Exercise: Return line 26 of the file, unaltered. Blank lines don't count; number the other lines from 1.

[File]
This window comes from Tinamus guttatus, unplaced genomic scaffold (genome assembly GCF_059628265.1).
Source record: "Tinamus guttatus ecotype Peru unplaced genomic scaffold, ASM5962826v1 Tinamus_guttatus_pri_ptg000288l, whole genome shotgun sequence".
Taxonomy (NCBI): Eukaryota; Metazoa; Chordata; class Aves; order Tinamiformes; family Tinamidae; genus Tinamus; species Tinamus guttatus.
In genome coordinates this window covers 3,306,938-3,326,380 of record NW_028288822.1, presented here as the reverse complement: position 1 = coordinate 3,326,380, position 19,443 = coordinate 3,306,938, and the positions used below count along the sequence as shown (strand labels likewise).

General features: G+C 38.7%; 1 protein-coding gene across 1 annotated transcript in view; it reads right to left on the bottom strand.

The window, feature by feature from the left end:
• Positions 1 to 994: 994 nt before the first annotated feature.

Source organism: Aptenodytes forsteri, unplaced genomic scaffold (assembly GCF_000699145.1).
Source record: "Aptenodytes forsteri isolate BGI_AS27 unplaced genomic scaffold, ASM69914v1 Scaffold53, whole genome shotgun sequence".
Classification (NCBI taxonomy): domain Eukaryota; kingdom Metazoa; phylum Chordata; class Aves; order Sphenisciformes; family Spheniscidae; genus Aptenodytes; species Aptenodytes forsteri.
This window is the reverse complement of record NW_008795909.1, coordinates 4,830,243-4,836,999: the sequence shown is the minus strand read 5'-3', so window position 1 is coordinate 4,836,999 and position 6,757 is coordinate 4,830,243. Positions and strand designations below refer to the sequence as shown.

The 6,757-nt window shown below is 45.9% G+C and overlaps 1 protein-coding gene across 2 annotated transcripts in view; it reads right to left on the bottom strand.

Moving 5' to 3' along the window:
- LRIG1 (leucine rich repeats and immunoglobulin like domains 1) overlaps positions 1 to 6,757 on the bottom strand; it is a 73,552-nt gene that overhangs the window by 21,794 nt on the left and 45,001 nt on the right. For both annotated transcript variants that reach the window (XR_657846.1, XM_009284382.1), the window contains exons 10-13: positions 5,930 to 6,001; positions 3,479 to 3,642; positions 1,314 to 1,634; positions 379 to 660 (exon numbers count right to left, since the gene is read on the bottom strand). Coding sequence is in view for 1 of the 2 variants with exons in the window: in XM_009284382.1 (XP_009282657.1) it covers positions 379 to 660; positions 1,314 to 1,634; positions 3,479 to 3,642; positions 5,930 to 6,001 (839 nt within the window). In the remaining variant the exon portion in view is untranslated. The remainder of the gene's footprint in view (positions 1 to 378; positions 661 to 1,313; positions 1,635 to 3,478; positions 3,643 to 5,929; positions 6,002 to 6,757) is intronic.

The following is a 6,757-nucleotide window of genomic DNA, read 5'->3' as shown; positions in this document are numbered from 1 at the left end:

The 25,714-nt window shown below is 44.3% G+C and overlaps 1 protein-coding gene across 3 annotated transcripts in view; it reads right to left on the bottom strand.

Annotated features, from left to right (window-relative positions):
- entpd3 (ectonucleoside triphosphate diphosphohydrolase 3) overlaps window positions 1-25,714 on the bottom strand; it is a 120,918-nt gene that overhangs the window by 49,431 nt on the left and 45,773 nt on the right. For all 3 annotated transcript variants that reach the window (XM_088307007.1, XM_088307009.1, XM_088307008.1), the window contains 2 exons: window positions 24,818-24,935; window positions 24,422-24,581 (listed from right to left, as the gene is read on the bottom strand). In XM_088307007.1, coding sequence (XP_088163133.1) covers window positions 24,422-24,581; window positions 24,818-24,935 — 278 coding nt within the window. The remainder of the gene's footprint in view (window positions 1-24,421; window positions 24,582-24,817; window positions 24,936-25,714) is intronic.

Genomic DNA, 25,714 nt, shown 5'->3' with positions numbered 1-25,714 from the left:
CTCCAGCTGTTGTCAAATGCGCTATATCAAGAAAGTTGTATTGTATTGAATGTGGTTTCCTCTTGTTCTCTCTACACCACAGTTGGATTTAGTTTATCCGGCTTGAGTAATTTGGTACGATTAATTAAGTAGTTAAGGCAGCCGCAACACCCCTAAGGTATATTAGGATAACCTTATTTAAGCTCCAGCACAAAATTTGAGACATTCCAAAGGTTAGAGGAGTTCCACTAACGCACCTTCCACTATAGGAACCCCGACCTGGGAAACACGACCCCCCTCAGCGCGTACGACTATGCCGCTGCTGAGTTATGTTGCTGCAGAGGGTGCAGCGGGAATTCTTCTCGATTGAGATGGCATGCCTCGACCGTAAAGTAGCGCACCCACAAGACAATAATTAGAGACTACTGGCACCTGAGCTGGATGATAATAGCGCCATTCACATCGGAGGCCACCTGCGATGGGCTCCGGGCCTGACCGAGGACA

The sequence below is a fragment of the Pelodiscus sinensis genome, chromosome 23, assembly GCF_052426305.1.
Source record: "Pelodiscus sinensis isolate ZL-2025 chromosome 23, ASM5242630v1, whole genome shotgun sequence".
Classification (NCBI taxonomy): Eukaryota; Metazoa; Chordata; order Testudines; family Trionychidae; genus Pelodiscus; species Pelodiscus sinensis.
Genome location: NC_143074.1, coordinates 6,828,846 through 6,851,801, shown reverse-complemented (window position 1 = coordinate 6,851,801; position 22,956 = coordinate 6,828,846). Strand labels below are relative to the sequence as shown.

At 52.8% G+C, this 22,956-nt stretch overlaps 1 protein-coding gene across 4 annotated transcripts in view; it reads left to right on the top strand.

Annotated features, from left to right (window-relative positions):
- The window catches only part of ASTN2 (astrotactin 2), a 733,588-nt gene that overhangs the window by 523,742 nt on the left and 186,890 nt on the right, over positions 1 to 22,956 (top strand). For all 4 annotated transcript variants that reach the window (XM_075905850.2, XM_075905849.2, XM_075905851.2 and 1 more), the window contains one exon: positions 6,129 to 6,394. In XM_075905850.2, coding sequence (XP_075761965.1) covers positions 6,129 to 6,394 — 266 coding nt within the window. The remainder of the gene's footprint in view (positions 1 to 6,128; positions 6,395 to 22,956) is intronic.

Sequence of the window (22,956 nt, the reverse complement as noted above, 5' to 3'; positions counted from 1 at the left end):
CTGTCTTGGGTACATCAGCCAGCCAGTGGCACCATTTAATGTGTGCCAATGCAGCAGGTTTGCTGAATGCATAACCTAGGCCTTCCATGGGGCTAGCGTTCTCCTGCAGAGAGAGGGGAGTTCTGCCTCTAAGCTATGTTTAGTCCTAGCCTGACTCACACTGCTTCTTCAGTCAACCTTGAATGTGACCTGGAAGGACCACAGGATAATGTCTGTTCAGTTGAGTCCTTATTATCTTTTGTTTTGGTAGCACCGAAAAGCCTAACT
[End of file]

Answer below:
Annotated features, from left to right (window-relative positions):